The new study, published Thursday in the journal Science, used carbon dating to help figure out how quickly carbon can be stored in the ground and how long it stays there — information that informs scientists’ estimates of how much carbon will be sequestered by the earth’s soils through the next 100 years. The current models have produced a wide range of predictions, according to the authors, from small losses to gains of several hundred billion tons of carbon worldwide under severe warming scenarios.
“We all know that the radiocarbon dating…is a highly accurate tool to trace basically the carbon dynamics in the soil,” said Yujie He, a postdoctoral researcher at the University of California Irvine and the new study’s lead author. It’s a standard technique that’s perhaps best known for its use in determining the ages of fossils in archaeological studies. In this case, though, the researchers used it to help figure out the age of stored carbon in soil samples from all over the world.
Most of the models currently used in soil carbon studies don’t incorporate radiocarbon data, he said, meaning they don’t account for the actual age of the carbon that’s stored in the soil. Rather, they estimate the time it takes over carbon to enter the soil by accounting for biological and chemical processes going on in the ground. This means that the models might not be accurately reporting the cycling time.
This is important, because carbon sequestration — basically, the uptake of carbon by the soil — doesn’t just happen instantaneously. First, carbon dioxide is taken up by trees and other vegetation, who need it to survive. When they die, they eventually break down and the carbon they contain goes into the soil. Older carbon in the soil implies that this process takes a longer time.
The authors of the new study wanted to figure out if the current models were on track without incorporating this information. So they collected radiocarbon data from soil samples from 157 sites around the globe, and they incorporated the data into a series of models. Then, they compared their results to the findings produced by the models that have previously been used.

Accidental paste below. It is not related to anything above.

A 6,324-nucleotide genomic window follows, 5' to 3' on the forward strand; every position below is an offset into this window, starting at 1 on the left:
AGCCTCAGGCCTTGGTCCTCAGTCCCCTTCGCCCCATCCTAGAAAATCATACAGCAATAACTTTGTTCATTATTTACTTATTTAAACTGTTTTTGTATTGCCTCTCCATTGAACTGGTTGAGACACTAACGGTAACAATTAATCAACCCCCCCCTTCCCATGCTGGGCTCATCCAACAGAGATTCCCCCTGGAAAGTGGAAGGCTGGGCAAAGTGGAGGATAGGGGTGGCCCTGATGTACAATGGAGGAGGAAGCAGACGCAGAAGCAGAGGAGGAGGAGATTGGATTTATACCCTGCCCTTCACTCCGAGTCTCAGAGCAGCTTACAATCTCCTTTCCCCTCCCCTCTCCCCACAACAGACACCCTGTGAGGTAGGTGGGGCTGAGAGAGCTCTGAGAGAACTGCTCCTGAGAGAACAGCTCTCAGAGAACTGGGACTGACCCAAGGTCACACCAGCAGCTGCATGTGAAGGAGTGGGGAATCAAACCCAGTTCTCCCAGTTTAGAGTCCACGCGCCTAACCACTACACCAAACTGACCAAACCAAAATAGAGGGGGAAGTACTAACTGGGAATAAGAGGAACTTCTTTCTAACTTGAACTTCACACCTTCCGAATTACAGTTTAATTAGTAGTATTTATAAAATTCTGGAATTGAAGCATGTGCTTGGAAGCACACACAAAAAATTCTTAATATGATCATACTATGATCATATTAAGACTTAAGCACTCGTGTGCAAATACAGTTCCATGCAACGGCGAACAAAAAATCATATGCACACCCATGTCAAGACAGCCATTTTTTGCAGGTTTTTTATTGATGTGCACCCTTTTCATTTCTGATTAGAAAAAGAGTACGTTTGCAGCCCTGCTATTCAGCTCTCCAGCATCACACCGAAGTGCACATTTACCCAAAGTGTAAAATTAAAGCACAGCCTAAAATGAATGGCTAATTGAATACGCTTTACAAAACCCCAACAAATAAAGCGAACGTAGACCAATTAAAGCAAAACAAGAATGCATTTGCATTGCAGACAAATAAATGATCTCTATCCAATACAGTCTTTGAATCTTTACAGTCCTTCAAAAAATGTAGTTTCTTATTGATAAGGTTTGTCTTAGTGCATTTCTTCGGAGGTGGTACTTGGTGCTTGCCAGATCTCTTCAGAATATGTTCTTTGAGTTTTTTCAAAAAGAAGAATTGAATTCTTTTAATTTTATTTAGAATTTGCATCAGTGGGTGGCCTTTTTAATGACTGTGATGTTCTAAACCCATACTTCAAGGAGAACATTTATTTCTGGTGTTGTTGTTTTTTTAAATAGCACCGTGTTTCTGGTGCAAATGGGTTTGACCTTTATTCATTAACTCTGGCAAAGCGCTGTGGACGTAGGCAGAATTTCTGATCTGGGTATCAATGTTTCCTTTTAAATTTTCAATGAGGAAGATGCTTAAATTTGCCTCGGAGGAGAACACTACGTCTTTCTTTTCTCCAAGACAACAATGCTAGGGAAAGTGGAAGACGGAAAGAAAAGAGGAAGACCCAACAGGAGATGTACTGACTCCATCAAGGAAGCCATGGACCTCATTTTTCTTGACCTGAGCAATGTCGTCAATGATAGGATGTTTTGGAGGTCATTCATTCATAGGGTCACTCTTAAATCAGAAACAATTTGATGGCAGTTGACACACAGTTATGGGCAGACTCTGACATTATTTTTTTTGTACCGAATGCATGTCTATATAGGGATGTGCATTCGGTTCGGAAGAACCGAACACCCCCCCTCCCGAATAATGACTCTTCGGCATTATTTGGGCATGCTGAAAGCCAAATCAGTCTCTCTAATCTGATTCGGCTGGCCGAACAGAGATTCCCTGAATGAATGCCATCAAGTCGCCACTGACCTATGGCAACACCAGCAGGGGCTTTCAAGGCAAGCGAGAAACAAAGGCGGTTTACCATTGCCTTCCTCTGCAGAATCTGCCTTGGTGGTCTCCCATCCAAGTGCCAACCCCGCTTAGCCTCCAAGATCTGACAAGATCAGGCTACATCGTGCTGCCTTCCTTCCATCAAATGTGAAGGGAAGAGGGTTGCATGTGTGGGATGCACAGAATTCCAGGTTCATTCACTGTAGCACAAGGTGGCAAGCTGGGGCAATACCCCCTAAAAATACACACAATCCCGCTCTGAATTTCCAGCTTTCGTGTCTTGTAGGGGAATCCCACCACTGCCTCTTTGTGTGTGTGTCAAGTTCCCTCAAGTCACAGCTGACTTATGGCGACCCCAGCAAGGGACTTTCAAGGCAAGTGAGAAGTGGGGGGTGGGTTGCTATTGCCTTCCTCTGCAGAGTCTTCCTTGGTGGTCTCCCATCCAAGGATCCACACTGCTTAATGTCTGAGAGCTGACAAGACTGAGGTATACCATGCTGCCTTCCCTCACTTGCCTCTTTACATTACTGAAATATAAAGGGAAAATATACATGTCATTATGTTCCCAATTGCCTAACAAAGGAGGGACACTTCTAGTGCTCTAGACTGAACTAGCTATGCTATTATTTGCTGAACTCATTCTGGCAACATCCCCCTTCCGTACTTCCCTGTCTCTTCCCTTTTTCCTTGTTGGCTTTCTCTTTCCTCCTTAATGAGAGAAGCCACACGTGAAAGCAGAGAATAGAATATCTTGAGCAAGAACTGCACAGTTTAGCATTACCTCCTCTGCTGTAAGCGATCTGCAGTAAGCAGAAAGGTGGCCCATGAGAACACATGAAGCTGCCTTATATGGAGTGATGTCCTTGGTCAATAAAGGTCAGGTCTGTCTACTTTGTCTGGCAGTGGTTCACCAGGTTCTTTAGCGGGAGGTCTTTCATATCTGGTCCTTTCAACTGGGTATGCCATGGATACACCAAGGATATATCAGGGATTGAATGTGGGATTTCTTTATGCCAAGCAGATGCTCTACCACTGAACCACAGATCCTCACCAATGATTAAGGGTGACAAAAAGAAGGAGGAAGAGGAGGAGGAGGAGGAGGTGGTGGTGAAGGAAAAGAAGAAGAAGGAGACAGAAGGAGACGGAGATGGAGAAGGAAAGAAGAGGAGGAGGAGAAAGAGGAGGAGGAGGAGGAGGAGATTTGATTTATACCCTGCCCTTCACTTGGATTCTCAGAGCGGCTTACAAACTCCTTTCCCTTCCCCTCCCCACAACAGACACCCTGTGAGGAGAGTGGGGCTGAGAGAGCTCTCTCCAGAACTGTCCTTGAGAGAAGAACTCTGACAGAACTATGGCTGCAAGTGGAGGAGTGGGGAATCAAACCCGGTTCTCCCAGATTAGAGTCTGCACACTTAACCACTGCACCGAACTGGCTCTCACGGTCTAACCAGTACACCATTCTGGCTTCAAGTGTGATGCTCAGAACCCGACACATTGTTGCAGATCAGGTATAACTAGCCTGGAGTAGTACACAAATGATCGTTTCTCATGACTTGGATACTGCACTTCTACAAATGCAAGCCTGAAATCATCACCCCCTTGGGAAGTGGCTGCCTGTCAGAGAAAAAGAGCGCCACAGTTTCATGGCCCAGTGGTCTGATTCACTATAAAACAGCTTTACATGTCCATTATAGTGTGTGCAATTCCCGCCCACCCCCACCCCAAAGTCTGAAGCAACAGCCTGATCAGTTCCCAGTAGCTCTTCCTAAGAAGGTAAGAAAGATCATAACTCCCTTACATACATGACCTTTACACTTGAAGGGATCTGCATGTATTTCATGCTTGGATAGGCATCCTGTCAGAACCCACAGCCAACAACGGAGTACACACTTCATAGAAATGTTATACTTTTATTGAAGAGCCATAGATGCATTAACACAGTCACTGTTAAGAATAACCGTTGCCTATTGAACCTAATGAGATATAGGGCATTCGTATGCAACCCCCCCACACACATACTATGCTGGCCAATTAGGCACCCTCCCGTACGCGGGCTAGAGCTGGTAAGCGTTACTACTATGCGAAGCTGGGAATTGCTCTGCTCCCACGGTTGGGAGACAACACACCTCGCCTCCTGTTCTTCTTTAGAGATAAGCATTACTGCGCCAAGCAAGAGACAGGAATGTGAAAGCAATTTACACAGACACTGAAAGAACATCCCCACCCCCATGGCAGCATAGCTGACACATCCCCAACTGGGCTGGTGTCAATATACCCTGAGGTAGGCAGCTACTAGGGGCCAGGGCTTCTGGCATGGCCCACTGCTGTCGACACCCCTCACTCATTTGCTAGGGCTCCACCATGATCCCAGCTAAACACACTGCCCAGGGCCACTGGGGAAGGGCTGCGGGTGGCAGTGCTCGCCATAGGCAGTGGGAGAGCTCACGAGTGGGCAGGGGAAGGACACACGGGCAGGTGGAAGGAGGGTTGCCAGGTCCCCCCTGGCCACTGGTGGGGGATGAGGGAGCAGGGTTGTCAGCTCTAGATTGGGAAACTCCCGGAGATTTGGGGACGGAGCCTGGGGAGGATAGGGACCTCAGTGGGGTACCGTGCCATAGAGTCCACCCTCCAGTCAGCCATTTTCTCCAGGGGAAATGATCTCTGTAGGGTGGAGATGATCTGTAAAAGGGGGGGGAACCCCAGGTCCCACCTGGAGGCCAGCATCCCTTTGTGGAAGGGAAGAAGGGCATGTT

They found that, in the real world, soil carbon was generally a lot older than the models had been reporting. In fact, the researchers found that the old models had been underestimating the age of soil carbon, on average, by a factor of more than six.
The discrepancy could be the result of a number of factors, the researchers suggested. For instance, the models may have relied on data from experimental studies performed in laboratories, which may not always be wholly representative of what happens in the field, he said. Or the models may have failed to completely account for some of the biochemical processes that influence turnover times in the real world.
In any case, the results suggest the process can take a lot longer than scientists previously assume — up to thousands of years, instead of just tens or hundreds. This means that previous research may have significantly overestimated how much carbon the world’s soil can store away throughout the rest of the century. In fact, the new study suggests that, worldwide, soil’s carbon sequestration potential this century may only be half what we thought it was.
He pointed out that over a much longer time scale, the carbon is still going into the soil. The point is that it may not be happening fast enough to keep up with global climate change, she said. When humans emit greenhouse gases, they go into the atmosphere and settle there immediately. So even though some of these emissions are going back into the soil, a turnover time of thousands of years isn’t exactly useful when we’re seeing the effects of climate change right now.
These are findings that may need to be incorporated into future climate models, which help us understand exactly how much carbon is going into (and coming out of) the atmosphere over any given time scale. If the new study is correct, then the findings could mean we have to work that much harder on cutting our carbon emissions in the coming years.